Fast-growing social networking app, TikTok, is admitting to taking certain measures to ensure content from particular users is not viewable by a wide audience. However, the company insists it’s being done with genuine intent.
According to a report by German site Netzpolitik, TikTok considers queer people, fat people, and those with disabilities to be at risk of cyberbullying and in an effort to protect them from potential harassment, the platform enlists moderators to flag their videos and limit the number of viewers they can reach. TikTok lists examples of disabilities as autism, Downs syndrome, facial disfigurement, facial problems such as birthmarks or slight squints, etc.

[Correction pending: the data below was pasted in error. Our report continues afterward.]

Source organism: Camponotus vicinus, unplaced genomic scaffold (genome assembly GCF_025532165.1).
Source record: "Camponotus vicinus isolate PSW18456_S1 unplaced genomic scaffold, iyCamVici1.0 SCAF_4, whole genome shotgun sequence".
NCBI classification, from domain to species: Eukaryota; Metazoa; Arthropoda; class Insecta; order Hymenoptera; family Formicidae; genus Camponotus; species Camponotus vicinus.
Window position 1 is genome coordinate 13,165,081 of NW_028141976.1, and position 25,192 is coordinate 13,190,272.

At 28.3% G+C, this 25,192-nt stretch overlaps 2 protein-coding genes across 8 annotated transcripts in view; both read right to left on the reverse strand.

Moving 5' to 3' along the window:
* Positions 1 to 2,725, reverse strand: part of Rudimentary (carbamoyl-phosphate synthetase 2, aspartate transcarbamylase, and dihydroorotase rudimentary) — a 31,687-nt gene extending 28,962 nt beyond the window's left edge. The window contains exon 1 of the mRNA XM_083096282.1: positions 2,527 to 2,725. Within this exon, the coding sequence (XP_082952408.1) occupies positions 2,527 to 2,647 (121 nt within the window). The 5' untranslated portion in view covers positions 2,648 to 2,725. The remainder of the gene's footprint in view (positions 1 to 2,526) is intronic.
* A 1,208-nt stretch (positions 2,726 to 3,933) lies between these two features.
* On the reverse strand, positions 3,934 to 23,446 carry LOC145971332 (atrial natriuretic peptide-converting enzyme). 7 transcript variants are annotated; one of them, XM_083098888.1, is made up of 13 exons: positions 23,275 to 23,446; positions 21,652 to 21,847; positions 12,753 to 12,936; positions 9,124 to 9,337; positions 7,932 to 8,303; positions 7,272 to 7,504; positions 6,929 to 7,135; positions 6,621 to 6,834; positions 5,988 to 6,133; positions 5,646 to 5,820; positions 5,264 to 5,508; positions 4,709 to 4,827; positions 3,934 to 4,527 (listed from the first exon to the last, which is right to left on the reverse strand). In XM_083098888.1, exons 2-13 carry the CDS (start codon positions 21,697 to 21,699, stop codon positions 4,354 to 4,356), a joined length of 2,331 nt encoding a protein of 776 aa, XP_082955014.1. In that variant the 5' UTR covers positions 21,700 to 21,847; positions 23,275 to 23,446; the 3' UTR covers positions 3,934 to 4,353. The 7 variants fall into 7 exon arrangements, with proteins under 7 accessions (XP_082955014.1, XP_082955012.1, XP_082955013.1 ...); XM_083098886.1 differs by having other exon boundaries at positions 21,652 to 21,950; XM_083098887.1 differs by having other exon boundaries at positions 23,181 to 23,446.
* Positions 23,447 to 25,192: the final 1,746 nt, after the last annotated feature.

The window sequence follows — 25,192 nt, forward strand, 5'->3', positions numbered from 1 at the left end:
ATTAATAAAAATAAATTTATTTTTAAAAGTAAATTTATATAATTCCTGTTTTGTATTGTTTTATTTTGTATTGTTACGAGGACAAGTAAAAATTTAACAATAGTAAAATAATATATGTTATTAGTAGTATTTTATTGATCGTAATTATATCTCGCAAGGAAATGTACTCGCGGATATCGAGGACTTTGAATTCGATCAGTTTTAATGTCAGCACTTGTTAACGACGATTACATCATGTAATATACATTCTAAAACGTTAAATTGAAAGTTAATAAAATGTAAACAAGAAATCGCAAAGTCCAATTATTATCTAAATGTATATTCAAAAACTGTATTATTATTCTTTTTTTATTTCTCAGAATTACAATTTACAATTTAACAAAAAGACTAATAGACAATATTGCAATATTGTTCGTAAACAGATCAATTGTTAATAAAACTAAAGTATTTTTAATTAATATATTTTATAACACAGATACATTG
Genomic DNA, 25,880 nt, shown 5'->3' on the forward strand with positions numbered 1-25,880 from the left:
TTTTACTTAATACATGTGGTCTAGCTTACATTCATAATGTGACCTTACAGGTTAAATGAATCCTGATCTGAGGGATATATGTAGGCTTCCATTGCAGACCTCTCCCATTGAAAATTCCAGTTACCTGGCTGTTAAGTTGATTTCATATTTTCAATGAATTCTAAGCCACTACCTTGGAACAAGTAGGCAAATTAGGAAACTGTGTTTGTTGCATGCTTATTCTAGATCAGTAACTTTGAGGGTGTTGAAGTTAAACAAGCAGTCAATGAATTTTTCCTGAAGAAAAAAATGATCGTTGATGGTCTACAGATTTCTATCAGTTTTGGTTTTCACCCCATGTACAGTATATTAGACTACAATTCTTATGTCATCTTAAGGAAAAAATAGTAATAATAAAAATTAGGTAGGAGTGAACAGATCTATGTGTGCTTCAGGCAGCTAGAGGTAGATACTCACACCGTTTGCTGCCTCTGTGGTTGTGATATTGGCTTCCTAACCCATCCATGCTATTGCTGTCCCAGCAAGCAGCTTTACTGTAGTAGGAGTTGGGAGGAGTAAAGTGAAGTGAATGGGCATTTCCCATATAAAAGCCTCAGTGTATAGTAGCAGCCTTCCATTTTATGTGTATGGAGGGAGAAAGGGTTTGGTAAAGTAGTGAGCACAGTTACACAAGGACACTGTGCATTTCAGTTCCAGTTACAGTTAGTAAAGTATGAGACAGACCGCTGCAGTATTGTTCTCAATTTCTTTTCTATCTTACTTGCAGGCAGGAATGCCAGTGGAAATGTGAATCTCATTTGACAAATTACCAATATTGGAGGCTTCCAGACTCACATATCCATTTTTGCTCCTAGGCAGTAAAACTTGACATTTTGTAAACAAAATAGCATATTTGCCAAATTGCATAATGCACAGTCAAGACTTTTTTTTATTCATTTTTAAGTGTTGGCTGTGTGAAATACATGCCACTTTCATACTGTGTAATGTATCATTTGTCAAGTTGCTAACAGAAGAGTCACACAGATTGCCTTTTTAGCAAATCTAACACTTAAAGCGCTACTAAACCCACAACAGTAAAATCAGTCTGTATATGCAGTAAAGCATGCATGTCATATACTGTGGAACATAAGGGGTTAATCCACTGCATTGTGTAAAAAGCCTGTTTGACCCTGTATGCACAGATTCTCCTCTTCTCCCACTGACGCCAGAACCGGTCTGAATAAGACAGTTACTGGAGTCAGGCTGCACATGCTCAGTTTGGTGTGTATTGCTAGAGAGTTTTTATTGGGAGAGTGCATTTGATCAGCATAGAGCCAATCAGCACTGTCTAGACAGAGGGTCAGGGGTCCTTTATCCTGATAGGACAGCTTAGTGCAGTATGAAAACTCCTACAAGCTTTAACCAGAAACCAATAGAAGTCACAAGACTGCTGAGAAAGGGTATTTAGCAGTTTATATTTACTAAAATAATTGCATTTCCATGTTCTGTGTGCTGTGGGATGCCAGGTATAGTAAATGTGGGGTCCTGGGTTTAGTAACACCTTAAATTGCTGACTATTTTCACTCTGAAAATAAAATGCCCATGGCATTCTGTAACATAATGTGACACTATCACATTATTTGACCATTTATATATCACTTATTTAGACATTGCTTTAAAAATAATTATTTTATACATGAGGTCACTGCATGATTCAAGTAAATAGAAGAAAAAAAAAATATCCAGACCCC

TikTok also uses hashtags to determine whether a user is at “risk.” Hashtags such as #foryou, #fyp, #disability, #fatwoman, or users with “Autist” or rainbow flags and other LGBT identifiers in their bio have also been moderated.
When moderators use these tactics, they limit the users’ ability to have their videos seen by others passed a certain number of views, or sometimes outside of their geographical area. Some users were restricted after 6,000 to 10,000 views. Some users’ videos are only viewable within their home country.
“This approach was never intended to be a long-term solution and although we had a good intention, we realized that it was not the right approach,” a spokesperson for TikTok told Netzpolitik.
What are your thoughts? Is censorship the best way to handle cyberbullying?